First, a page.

I fished that stream for another 45 minutes, landed three more trout and lost four others. I thought about heading to another section, but I figured it would likely have other anglers at that point. So, I walked back to my car and headed for a small limestone-influenced stream about 45 minutes away. That stream was high earlier in the day but dropped enough to be fished.
I caught a 12 inch wild brown soon after starting, but the action was slow, and I caught only three more browns in the remainder of the hour. The next hour was much better; it produced eight trout, ranging from 9 to 12 Ĺ inches. Four others hit but slipped the hook.
Another slow period followed before I caught browns of 10 Ĺ and 10 inches and lost a third. Three more trout came to hand after another gap in the action. The pattern continued. I picked up browns of 8 and 9 Ĺ inches about ten minutes apart, then a 9 incher. I fished through some excellent looking water without any action and figured the fun was over. It was getting dark and I decided to try one last deep pool before walking out. Iím glad I did; browns of 12 ľ, 10, and 10 Ĺ inches were added to my tally.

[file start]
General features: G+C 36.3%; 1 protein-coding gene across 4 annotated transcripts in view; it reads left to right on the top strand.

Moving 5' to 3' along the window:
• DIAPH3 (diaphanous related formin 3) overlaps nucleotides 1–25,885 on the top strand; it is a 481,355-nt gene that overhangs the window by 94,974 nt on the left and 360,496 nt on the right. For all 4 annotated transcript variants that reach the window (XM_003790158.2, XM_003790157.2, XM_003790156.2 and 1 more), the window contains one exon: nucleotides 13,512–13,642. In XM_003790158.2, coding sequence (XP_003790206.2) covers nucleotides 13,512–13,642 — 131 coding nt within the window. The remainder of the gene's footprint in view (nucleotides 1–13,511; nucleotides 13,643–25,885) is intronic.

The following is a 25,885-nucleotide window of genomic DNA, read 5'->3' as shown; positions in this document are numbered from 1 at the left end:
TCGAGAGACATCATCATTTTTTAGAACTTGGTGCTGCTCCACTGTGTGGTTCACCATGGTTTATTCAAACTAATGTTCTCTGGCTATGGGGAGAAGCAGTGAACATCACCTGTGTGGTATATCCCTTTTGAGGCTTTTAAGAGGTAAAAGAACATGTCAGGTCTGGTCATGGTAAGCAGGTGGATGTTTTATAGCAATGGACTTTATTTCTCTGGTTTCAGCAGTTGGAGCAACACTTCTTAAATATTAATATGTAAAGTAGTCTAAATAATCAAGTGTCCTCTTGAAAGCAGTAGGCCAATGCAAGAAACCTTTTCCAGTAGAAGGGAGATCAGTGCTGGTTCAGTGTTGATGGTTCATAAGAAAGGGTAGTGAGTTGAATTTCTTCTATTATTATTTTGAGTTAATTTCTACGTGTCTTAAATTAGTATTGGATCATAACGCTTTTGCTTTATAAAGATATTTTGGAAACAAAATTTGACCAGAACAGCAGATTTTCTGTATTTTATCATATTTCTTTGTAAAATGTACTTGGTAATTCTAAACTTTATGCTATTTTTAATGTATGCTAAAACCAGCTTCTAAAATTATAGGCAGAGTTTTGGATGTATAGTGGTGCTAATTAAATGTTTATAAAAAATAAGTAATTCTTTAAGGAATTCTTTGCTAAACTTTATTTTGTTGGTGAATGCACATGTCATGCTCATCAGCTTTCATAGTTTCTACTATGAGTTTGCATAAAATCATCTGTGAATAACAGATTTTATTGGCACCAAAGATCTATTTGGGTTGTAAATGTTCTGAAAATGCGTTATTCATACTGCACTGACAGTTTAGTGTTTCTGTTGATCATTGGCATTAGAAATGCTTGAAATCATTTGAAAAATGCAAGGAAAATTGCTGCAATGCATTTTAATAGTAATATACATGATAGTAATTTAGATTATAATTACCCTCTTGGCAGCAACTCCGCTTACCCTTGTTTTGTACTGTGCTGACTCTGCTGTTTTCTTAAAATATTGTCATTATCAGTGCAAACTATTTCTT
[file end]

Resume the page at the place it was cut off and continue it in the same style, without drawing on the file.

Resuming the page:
I ended up with 46 wild browns on the day, with the largest being 12 Ĺ inches. Interestingly, I caught 23 trout in each stream. I fished the first stream for 3.75 hours and the second for 3.5 hours. The water temperature was 49 degrees to start the day, and was 52 when I finished, which are excellent water temperatures for February. It was a great day to be out as the air temperature reached 78 degrees. The frogs were at full volume as I walked back to my car. I was very warm and considered only wearing shorts under my waders but decided against it.
A deer rain in front of my car on the way home, but I hit the brakes and I think I only clipped it as it slowed down then continued running. I hope to fish again possibly this weekend, but there is more rain in the forecast.